My journey towards studying and practicing the law began with a false start following a very uninspiring work experience placement that I had at a small law firm when I was in Year 10 at High School. That placement taught me that being a solicitor involves filing and filling out forms. I had more creative aspirations so decided to pursue a BA (Mass Communications) degree rather than a law degree.
While completing that degree, I regularly performed as the singer with an indie-pop band on the Sydney live music pub scene which was flourishing at the time. Upon completion of the degree, I set off to explore the world on a working holiday visa that saw me working in various locations around Scotland in between travels over the course of 4 years. During that time, I also joined a few bands and performed at festivals and venues around Scotland and Ireland, including the Edinburgh Fringe Festival. My favourite venue at the Edinburgh Fringe, the Spiegeltent, was run by a team of Aussies and featured an amazing eclectic groups of bands and performers predominantly from Melbourne. Inspired by the Melbourne music scene, I moved to Melbourne myself and began performing with several groups there as well as at festivals around Australia and the Pacific.
Throughout my studies, work, and travel experiences, my understanding and appreciation for social and environmental justice causes had been steadily developing. Initially, I took action through song-writing and performing at rallies and fund-raisers before undertaking a Diploma in Environmental Management. As part of that Diploma, I studied aspects of environmental law and undertook a placement at the Environment Defenders Office (EDO), a community legal centre for environmental issues. I loved that the EDO not only provided legal advice to individuals and community groups but also conducted community workshops, produced public information resources, undertook research projects and contributed to public inquiries.
When my placement at the EDO finished, I was offered and accepted the position of Administrator there. Working at the EDO, I discovered that although lawyers do fill out plenty of forms and produce a massive amount of filing, they also undertake a range of other interesting and challenging tasks, including research, analysis, drafting, client interviewing and much more. I was inspired to undertake a law degree after all!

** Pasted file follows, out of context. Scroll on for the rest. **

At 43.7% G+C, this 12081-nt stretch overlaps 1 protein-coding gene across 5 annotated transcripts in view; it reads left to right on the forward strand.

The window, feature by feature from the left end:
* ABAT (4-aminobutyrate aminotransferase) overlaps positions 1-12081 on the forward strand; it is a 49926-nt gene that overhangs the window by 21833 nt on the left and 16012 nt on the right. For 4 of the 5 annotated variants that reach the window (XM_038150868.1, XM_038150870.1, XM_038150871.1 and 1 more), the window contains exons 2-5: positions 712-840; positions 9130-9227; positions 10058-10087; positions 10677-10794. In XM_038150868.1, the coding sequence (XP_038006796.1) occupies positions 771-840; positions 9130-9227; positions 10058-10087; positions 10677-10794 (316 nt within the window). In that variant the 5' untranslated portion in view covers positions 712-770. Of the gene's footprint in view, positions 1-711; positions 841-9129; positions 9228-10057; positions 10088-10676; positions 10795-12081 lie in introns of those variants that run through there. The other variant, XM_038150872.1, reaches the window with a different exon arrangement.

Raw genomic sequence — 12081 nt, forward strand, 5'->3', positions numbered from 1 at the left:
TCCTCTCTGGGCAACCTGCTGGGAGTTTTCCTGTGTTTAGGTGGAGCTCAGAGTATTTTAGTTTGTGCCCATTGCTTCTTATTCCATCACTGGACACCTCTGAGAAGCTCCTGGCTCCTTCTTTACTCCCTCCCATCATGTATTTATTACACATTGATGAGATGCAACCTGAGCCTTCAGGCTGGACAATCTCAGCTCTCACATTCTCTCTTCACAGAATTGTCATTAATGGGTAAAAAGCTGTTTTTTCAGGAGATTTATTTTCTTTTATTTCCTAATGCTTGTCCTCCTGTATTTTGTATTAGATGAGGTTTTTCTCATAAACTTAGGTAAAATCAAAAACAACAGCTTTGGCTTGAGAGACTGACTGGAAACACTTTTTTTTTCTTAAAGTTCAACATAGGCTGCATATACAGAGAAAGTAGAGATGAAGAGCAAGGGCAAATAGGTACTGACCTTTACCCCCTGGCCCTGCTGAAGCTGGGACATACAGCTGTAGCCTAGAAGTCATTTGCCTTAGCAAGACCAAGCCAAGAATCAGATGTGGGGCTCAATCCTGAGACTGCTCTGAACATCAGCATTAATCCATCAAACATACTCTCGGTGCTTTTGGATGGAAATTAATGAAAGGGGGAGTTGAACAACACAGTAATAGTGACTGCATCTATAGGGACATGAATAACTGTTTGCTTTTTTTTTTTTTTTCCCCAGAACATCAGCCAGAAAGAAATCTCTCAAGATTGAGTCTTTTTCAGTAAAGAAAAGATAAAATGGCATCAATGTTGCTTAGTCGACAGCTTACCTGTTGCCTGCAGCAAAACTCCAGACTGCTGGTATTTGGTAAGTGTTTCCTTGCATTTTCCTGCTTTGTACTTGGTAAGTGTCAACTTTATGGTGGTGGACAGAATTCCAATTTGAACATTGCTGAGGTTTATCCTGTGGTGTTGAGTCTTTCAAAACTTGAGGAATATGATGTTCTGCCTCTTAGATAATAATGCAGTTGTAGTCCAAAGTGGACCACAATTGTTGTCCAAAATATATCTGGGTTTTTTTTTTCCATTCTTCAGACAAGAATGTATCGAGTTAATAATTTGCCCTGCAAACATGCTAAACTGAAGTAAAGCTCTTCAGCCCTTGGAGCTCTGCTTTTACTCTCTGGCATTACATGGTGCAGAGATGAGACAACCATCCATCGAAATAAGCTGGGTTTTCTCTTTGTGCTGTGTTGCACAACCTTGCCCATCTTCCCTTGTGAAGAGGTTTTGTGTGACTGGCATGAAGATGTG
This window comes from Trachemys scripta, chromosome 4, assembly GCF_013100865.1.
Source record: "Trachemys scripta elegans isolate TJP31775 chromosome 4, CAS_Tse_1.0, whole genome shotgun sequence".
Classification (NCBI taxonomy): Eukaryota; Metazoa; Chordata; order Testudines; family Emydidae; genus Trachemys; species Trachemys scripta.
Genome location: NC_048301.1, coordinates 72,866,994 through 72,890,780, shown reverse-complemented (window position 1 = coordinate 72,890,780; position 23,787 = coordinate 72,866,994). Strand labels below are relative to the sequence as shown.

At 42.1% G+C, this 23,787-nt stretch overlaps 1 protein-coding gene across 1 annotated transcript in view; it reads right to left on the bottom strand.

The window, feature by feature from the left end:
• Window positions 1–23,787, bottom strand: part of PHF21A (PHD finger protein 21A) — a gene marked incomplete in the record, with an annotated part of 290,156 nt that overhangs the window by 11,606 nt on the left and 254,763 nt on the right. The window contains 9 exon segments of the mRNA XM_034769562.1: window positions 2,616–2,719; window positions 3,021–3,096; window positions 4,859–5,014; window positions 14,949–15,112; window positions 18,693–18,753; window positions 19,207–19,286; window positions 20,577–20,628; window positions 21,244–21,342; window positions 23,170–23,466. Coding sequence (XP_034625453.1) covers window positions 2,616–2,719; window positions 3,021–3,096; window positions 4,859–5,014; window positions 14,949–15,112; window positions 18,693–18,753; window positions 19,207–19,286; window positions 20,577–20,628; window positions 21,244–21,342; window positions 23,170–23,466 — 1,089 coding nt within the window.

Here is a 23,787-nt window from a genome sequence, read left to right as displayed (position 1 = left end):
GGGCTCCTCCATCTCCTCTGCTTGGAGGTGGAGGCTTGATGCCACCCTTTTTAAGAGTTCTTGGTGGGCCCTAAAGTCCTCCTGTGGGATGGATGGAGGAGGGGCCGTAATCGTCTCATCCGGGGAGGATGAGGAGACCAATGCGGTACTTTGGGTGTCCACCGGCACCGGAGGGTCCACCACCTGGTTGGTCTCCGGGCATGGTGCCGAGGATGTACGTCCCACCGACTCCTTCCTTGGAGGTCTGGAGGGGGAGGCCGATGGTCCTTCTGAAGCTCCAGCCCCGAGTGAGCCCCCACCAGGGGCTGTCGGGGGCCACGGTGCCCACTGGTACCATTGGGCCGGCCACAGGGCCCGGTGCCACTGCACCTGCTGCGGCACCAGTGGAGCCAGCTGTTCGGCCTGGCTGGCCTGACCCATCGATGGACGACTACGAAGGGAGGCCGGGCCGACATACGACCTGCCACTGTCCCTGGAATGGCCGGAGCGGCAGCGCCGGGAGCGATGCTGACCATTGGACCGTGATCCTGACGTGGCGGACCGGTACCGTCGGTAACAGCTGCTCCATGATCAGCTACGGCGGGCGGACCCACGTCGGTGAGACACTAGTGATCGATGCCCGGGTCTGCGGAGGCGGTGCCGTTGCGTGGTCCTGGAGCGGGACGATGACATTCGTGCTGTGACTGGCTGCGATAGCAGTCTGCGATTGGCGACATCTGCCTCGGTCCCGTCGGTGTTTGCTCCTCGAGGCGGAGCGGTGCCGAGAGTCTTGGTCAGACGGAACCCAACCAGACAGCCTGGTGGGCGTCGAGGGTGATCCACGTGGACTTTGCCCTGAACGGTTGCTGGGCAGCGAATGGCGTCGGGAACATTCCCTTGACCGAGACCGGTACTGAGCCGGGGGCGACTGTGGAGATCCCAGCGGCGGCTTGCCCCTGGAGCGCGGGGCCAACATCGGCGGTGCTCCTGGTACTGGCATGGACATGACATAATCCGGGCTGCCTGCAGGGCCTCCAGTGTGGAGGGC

During the course of studying my law degree part-time, I began working in the vocational education and training (VET) sector as an elearning project manager, consultant and mentor. This involved facilitating and delivering workshops and mentoring opportunities for trainers in the VET sector who were keen to modernise their training and increase their reach through the use of technology. Around this time I also met my partner, John, who likewise worked in the VET sector.
About half-way through my studies, John and I welcomed our first child into the world and we moved to beautiful Port Stephens. Two years later, our second child was born. In an effort to balance motherhood with work and study, I decreased my study load. As a result, it took far longer to complete my degree than I had ever imagined. There were certainly times when I was tempted to give it up but I am so pleased that I didn’t. I completed my law degree with honours and went on to complete a graduate diploma in legal practice prior to being admitted as a solicitor.
In an industry that is often criticised for its out-dated traditionalist approach to work-life balance, I have been fortunate throughout my career thus far to have been given the opportunity to work family-friendly hours, including here at the Law Office of Conrad Curry. Working primarily as a personal injury practitioner, I find it very rewarding to work each day toward helping individuals navigate complex legal systems in order to obtain the financial assistance they need in difficult times. In my role here at the Law Office of Conrad Curry, I am developing experience in assisting victims of medical negligence in obtaining fair compensation for the traumatic ordeals that they or their loved ones have suffered. I am particularly inspired by the potential for systemic change that can flow from such matters through impacts on hospital policies and professional best practice.